Heart health is one of the leading causes of death in the United States today. That means that many individuals looking at ways to improve their quality of life are looking for creative ways to help their heart health. While improving your diet, getting enough sleep, and reducing stress are all factors that can help improve heart health, exercise is one of the most beneficial lifestyle changes you can make. However, if you need a little more reason to strap on your running shoes and get out the door, here are a few additional reasons that jogging can help your heart.
Running Helps to Reduce Excess Body Weight
Individuals who carry excess weight are putting additional stress on their hearts. Our body tissue requires oxygen to live and function, even that pesky layer of fat that you want to eliminate. Your heart has to pump blood to more tissue and push that blood even further. Running, jogging, and even walking can help burn some additional calories to help you drop the weight.
Jogging is one of the most popular forms of exercise, primarily because it doesn’t take expensive equipment and you don’t have to go to the gym. However, start slowly and listen to your body. Speak with your doctor if you’re starting a new exercise program to ensure you set yourself up for success.
Jogging Helps to Build Heart Muscle
Similar to doing weight training, jogging helps work the muscles in your heart. Elevating your heart rate and creating the additional demand for oxygen in your muscles allows your heart to “work out.” Over time, this can strengthen your heart muscle. Additionally, jogging also helps to create a heart that works more efficiently.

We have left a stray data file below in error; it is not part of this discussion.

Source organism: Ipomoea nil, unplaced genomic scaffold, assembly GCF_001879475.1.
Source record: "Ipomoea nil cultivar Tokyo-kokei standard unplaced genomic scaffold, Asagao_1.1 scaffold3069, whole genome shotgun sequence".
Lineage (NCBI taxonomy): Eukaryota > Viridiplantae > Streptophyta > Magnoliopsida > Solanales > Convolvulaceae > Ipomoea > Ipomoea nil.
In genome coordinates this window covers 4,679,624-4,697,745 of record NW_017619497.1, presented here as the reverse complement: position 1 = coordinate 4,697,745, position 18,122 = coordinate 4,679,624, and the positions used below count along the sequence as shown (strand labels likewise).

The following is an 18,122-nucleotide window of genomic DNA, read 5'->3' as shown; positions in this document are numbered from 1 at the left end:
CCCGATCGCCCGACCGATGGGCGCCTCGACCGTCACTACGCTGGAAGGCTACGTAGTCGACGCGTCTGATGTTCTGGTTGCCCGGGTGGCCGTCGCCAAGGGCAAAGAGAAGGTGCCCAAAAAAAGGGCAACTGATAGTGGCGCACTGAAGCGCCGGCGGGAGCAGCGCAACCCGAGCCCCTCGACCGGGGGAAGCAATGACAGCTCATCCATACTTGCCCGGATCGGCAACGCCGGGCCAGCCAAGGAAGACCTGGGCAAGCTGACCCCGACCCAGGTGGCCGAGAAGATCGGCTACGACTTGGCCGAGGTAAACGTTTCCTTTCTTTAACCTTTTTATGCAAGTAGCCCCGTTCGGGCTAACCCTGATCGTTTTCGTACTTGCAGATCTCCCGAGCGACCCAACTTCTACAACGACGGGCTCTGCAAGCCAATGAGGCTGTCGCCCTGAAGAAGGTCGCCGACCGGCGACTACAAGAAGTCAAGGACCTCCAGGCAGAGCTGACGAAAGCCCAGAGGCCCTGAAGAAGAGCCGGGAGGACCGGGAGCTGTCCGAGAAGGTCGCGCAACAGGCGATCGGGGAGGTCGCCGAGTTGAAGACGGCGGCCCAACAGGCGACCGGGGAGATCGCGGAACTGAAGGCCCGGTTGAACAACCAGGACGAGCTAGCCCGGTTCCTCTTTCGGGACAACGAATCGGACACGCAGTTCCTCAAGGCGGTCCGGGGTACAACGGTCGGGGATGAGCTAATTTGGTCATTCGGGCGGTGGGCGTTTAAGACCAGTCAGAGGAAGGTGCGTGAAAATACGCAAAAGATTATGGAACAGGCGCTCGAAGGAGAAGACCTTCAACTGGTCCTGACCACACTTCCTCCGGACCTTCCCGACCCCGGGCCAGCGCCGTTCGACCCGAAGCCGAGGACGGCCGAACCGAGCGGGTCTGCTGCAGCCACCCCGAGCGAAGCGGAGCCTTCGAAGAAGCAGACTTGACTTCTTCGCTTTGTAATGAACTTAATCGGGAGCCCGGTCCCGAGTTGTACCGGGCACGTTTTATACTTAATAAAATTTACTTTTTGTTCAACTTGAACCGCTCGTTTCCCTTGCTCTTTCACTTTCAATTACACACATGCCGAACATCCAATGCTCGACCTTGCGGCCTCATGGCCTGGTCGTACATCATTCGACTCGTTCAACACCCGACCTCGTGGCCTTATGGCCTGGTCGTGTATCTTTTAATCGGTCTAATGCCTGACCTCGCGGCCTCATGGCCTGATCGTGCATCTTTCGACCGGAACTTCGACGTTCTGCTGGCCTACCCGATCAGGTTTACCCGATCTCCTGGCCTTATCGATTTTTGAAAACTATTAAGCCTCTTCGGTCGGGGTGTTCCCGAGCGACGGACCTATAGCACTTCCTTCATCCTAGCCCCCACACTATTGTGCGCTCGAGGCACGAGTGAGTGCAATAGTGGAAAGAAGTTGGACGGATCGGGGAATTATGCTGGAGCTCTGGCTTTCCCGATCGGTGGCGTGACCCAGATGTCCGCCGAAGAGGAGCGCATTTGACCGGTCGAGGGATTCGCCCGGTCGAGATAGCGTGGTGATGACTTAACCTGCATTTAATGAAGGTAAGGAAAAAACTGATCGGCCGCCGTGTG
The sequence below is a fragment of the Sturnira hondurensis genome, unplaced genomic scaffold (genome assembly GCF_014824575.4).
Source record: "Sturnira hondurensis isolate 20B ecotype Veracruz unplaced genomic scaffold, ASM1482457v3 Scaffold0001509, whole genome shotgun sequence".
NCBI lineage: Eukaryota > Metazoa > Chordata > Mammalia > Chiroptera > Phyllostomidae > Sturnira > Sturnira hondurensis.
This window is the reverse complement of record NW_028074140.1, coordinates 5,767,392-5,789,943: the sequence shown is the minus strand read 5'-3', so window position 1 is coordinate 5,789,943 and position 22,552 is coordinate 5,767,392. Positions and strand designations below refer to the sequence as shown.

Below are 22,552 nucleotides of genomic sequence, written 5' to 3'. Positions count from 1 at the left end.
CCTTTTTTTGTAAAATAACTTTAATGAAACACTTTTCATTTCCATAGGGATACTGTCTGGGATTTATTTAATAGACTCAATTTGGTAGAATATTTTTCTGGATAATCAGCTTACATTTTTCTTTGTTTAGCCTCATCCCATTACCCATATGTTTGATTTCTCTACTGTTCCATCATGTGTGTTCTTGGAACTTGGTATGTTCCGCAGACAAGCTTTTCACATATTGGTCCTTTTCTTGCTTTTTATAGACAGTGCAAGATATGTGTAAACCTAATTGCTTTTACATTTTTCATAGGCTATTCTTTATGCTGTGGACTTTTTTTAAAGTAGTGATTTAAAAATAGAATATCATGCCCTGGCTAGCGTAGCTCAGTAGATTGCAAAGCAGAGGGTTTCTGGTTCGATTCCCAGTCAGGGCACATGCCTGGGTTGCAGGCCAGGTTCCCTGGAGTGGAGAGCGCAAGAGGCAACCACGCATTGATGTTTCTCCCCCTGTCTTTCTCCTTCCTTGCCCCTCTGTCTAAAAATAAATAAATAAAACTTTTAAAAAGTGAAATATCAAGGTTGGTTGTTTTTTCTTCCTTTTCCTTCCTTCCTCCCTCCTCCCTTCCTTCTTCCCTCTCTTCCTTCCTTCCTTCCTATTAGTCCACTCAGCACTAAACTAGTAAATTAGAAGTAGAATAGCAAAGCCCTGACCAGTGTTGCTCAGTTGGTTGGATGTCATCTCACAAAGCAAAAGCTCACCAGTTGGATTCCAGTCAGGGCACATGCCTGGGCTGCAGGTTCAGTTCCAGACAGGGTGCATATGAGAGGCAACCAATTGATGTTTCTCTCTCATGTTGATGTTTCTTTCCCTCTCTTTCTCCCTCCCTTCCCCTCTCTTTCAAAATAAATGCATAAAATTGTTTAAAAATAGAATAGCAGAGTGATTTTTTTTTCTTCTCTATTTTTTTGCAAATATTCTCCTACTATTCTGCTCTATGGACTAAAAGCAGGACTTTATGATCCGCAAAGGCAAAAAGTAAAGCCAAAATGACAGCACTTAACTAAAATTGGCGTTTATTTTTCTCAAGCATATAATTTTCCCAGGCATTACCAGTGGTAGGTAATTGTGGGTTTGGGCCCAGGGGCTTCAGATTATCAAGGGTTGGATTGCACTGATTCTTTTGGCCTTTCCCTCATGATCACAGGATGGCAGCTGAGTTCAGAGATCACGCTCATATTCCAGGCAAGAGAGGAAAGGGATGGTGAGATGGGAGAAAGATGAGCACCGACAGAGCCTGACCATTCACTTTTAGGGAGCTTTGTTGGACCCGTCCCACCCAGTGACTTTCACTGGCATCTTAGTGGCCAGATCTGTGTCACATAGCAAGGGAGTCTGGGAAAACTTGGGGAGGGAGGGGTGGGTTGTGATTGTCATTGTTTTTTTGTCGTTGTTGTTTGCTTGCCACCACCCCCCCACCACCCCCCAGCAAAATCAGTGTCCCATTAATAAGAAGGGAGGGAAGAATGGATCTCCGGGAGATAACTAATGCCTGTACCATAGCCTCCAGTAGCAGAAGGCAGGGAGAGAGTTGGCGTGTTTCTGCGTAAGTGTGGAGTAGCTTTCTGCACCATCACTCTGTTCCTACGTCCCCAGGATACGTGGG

Jogging Helps Lower Blood Pressure and Cholesterol
Routine exercise can help to build a healthier body. However, jogging is a cardiovascular exercise and has specific benefits that help to impact your blood pressure and lower your cholesterol levels. Lowering your blood pressure is related, in part, to the previous section where you are creating a more efficient heart. Jogging also helps to decrease the “bad cholesterol,” the low-density lipoprotein, and increase your good cholesterol levels (high-density lipoprotein).
Jogging Reduces the Risk of Heart Disease
Studies have shown that individuals who participate in routine running regimens reduce their chances of developing heart disease by 35-55%. Jogging or running also helps to improve blood flow and build joints and muscles that are more resistant to injury as we age.
If you’re considering starting jogging, it is crucial to work with a doctor to ensure that you set appropriate goals and that your current health can handle your planned workout routine.